New York Magazine notices a trend: check out their new section on urban homeschooling.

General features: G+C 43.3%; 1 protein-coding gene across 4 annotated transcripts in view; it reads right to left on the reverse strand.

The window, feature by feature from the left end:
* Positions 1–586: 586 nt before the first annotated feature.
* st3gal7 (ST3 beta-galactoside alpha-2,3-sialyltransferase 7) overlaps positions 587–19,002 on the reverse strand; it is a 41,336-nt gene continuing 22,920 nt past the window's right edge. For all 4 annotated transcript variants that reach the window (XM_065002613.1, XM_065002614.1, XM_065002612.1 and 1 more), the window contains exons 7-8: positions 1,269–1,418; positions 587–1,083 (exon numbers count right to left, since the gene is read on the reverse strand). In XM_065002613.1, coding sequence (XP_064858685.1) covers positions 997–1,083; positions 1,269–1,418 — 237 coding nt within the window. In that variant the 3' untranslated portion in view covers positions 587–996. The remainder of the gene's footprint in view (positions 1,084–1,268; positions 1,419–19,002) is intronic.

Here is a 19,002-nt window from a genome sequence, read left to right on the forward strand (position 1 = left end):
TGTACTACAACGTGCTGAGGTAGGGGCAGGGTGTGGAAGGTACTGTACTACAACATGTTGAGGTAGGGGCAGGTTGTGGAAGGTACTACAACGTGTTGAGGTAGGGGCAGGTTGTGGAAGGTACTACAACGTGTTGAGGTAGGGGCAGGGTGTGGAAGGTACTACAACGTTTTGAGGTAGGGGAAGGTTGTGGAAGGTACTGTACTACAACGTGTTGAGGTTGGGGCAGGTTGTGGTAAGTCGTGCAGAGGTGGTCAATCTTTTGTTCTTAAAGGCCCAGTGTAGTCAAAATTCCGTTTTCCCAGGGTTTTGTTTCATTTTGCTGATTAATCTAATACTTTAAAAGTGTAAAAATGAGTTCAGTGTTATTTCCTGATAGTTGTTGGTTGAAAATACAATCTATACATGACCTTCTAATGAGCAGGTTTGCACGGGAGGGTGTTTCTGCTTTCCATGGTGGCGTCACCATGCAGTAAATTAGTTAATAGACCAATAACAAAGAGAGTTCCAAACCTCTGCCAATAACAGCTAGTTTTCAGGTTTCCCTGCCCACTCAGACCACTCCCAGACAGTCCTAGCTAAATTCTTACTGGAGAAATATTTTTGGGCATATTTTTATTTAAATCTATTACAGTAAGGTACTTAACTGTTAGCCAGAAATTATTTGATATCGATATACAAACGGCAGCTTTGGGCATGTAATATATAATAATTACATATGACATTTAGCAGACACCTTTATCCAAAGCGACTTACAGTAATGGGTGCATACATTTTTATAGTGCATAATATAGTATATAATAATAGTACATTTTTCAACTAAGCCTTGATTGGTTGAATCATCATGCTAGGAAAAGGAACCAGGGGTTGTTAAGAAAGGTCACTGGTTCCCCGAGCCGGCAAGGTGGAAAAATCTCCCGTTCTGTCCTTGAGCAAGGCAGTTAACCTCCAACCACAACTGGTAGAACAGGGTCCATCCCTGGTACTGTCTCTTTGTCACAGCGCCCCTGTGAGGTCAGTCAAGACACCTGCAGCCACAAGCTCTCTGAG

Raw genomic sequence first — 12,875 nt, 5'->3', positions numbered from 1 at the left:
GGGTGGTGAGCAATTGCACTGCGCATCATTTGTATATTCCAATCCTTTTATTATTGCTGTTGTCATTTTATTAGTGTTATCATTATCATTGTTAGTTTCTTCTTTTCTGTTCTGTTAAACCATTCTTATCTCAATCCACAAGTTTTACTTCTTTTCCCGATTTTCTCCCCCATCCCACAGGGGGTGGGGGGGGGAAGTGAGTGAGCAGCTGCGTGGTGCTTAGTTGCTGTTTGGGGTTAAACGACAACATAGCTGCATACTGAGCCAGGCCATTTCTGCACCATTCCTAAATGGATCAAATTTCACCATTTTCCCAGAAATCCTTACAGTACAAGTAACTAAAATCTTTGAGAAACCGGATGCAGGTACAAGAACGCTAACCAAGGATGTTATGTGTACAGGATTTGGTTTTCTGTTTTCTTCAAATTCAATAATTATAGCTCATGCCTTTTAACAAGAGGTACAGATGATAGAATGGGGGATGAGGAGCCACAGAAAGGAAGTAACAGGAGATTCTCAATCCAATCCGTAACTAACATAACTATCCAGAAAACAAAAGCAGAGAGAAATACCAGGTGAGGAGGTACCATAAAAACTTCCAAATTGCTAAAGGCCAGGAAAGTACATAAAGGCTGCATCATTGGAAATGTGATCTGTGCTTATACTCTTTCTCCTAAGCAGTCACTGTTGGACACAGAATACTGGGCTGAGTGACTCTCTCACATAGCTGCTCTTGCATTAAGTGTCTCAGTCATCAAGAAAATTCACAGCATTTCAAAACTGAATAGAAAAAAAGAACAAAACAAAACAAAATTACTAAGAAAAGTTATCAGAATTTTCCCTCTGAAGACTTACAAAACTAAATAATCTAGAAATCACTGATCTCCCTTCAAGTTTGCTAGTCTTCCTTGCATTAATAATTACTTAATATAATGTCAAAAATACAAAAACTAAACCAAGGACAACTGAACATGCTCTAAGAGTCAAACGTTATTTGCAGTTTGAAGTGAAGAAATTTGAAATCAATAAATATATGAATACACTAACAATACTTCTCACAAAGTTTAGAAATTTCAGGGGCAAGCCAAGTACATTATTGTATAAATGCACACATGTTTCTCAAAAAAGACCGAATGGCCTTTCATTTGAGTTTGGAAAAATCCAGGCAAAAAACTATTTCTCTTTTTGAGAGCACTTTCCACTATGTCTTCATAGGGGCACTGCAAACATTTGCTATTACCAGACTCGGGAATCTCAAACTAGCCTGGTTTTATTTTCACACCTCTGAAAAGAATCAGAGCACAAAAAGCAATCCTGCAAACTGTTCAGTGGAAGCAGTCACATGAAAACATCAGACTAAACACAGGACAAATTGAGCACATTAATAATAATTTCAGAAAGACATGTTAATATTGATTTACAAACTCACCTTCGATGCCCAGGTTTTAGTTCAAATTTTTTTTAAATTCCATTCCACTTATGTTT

Urban homeschoolers frequently cite the homogenization of public education as the reason they chose to take over their kidsâ€™ schooling. With federal and state education policy placing ever-greater emphasis on core standards and standardized tests, many parents want to give their kids something more creative, flexible, and engaging than a school day they see as factory-made. The one-size-fits-all model is especially unappealing to parents of children who are â€œspecialâ€ in some way: unevenly intelligent, intensely shy, immature, or in need of a flexible schedule to accommodate their professional acting or dancing or musical careers. In New York, even parents in the best districts complain about overcrowding and about teachers, who, however motivated and skilled, have their hands full managing the unruly few who can reign in some classrooms. Then there are the problems that come with all traditional schools: the bullying, the playground politics, and the escalating gadget and fashion arms races. According to the DOE, nearly 88 percent of U.S. homeschool parents express concern about the school environment, citing drugs, negative peer pressure, and general safety.
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